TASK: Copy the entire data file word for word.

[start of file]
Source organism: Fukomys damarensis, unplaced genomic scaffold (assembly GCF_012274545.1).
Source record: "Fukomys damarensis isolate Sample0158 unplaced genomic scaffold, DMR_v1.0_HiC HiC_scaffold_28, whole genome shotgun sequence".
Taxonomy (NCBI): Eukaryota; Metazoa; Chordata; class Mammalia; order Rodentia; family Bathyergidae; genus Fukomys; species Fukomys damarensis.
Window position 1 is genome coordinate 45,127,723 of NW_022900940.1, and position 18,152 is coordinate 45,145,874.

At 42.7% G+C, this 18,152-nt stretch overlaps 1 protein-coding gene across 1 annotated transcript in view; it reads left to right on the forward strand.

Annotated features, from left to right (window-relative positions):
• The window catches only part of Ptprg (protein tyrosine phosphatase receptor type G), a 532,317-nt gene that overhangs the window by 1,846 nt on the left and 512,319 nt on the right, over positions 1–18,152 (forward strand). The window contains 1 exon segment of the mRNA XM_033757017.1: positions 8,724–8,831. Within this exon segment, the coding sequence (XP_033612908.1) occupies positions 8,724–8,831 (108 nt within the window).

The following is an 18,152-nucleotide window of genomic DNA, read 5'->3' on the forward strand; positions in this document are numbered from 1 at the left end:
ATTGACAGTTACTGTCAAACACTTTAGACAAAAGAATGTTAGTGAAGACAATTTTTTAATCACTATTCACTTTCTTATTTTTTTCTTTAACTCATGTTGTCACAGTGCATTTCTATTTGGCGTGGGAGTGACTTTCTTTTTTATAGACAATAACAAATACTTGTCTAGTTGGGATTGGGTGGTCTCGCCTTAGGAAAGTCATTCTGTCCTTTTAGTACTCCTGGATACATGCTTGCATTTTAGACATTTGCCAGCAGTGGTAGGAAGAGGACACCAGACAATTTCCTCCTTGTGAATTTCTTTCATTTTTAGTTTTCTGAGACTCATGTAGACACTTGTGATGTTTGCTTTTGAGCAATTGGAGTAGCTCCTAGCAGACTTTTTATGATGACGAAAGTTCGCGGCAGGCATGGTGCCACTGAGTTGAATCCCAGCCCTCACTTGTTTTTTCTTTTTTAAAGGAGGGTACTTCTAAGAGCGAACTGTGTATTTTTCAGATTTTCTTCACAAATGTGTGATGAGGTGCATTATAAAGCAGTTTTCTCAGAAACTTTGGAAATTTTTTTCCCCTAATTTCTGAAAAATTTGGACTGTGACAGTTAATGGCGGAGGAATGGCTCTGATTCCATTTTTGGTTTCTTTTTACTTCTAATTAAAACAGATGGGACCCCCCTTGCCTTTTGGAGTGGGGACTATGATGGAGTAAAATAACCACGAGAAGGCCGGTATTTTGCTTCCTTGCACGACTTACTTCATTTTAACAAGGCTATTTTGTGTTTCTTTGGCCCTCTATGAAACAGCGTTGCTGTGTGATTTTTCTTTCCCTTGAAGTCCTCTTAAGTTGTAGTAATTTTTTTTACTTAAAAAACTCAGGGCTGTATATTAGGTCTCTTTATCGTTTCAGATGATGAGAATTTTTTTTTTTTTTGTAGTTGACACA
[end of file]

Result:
Source organism: Fukomys damarensis, unplaced genomic scaffold (assembly GCF_012274545.1).
Source record: "Fukomys damarensis isolate Sample0158 unplaced genomic scaffold, DMR_v1.0_HiC HiC_scaffold_28, whole genome shotgun sequence".
Taxonomy (NCBI): Eukaryota; Metazoa; Chordata; class Mammalia; order Rodentia; family Bathyergidae; genus Fukomys; species Fukomys damarensis.
Window position 1 is genome coordinate 45,127,723 of NW_022900940.1, and position 18,152 is coordinate 45,145,874.

At 42.7% G+C, this 18,152-nt stretch overlaps 1 protein-coding gene across 1 annotated transcript in view; it reads left to right on the forward strand.

Annotated features, from left to right (window-relative positions):
• The window catches only part of Ptprg (protein tyrosine phosphatase receptor type G), a 532,317-nt gene that overhangs the window by 1,846 nt on the left and 512,319 nt on the right, over positions 1–18,152 (forward strand). The window contains 1 exon segment of the mRNA XM_033757017.1: positions 8,724–8,831. Within this exon segment, the coding sequence (XP_033612908.1) occupies positions 8,724–8,831 (108 nt within the window).

The following is an 18,152-nucleotide window of genomic DNA, read 5'->3' on the forward strand; positions in this document are numbered from 1 at the left end:
ATTGACAGTTACTGTCAAACACTTTAGACAAAAGAATGTTAGTGAAGACAATTTTTTAATCACTATTCACTTTCTTATTTTTTTCTTTAACTCATGTTGTCACAGTGCATTTCTATTTGGCGTGGGAGTGACTTTCTTTTTTATAGACAATAACAAATACTTGTCTAGTTGGGATTGGGTGGTCTCGCCTTAGGAAAGTCATTCTGTCCTTTTAGTACTCCTGGATACATGCTTGCATTTTAGACATTTGCCAGCAGTGGTAGGAAGAGGACACCAGACAATTTCCTCCTTGTGAATTTCTTTCATTTTTAGTTTTCTGAGACTCATGTAGACACTTGTGATGTTTGCTTTTGAGCAATTGGAGTAGCTCCTAGCAGACTTTTTATGATGACGAAAGTTCGCGGCAGGCATGGTGCCACTGAGTTGAATCCCAGCCCTCACTTGTTTTTTCTTTTTTAAAGGAGGGTACTTCTAAGAGCGAACTGTGTATTTTTCAGATTTTCTTCACAAATGTGTGATGAGGTGCATTATAAAGCAGTTTTCTCAGAAACTTTGGAAATTTTTTTCCCCTAATTTCTGAAAAATTTGGACTGTGACAGTTAATGGCGGAGGAATGGCTCTGATTCCATTTTTGGTTTCTTTTTACTTCTAATTAAAACAGATGGGACCCCCCTTGCCTTTTGGAGTGGGGACTATGATGGAGTAAAATAACCACGAGAAGGCCGGTATTTTGCTTCCTTGCACGACTTACTTCATTTTAACAAGGCTATTTTGTGTTTCTTTGGCCCTCTATGAAACAGCGTTGCTGTGTGATTTTTCTTTCCCTTGAAGTCCTCTTAAGTTGTAGTAATTTTTTTTACTTAAAAAACTCAGGGCTGTATATTAGGTCTCTTTATCGTTTCAGATGATGAGAATTTTTTTTTTTTTTGTAGTTGACACA